Interactions Between the Major Filamentous Components of the Cytoskeleton

  • Manfred Schliwa
Part of the Cell Biology Monographs book series (CELLBIOL, volume 13)


Implicit in current concepts of the organization of the cytoskeleton and the cytoplasmic matrix is the idea that the networks of the major filament systems are interconnected and interacting. Cooperation among the components of the cytoskeleton is clearly involved in many aspects of cell behavior, cellular and subcellular motility, and morphogenesis. Interactions, or their purposeful absence, may be viewed as a key aspect of the organization of the cytoskeleton. Surprisingly, however, compared to the staggering amount of morphological and biochemical information on the individual filament systems and their associated proteins, the development, maintenance, and control of interfilament interactions is relatively poorly understood. Some motile activities may require only interactions between fibers of the same type. For example, the movement of the axostyle of Saccinobaculus is exclusively microtubule-based and crossbridge-mediated, and extension of the acrosomal process of Thyone or Limulus sperm is dependent solely on actin filaments. Other events may depend on a cooperative interaction between different filaments. Linking the networks of different fiber classes has the advantage of extending the range of their properties and helping to construct more powerful and versatile “superstructures”. Thus, interactions between microtubular and actin-based networks could combine the flexural rigidity of the former with the potential for rapid changes in consistency ot the latter.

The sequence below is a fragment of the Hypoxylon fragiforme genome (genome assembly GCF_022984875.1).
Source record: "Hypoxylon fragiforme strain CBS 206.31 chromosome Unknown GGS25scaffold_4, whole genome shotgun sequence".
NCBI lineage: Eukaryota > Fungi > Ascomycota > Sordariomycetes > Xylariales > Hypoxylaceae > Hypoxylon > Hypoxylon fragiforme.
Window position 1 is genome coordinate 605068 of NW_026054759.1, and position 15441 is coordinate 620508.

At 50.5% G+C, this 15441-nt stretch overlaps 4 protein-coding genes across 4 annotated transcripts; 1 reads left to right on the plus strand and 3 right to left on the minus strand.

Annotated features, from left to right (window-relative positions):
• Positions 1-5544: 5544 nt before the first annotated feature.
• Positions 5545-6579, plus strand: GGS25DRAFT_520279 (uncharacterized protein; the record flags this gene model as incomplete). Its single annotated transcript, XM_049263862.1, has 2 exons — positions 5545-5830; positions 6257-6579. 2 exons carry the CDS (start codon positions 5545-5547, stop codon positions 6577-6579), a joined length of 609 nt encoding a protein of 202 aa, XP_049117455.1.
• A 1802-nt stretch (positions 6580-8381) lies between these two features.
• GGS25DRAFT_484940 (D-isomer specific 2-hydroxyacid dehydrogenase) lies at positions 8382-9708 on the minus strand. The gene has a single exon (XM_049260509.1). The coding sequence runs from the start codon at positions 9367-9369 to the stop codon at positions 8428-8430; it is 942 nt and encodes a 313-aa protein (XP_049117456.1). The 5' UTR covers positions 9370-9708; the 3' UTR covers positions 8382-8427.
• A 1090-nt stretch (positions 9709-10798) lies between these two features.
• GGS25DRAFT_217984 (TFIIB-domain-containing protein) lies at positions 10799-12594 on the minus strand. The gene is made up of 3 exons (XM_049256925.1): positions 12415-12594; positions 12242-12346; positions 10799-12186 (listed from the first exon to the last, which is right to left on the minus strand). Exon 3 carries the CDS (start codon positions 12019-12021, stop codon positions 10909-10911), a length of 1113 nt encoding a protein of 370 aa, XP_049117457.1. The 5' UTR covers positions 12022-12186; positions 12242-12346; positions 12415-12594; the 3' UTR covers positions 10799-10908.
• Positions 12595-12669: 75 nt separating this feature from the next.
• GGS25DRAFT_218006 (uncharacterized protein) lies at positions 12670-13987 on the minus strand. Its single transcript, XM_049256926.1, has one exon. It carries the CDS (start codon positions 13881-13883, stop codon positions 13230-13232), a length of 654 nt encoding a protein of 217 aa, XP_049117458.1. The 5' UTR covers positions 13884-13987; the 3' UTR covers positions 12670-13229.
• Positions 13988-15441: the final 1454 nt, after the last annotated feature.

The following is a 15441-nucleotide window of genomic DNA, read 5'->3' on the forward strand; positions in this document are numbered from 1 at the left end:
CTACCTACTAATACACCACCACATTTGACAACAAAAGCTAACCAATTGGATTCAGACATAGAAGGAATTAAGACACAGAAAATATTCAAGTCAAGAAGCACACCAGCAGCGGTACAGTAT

Actin Filament Intermediate Filament Stress Fiber Actin Bundle Filament Interaction 


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Copyright information

© Springer-Verlag/Wien 1986

Authors and Affiliations

  • Manfred Schliwa
    • 1
  1. 1.Department of ZoologyUniversity of CaliforniaBerkeleyUSA

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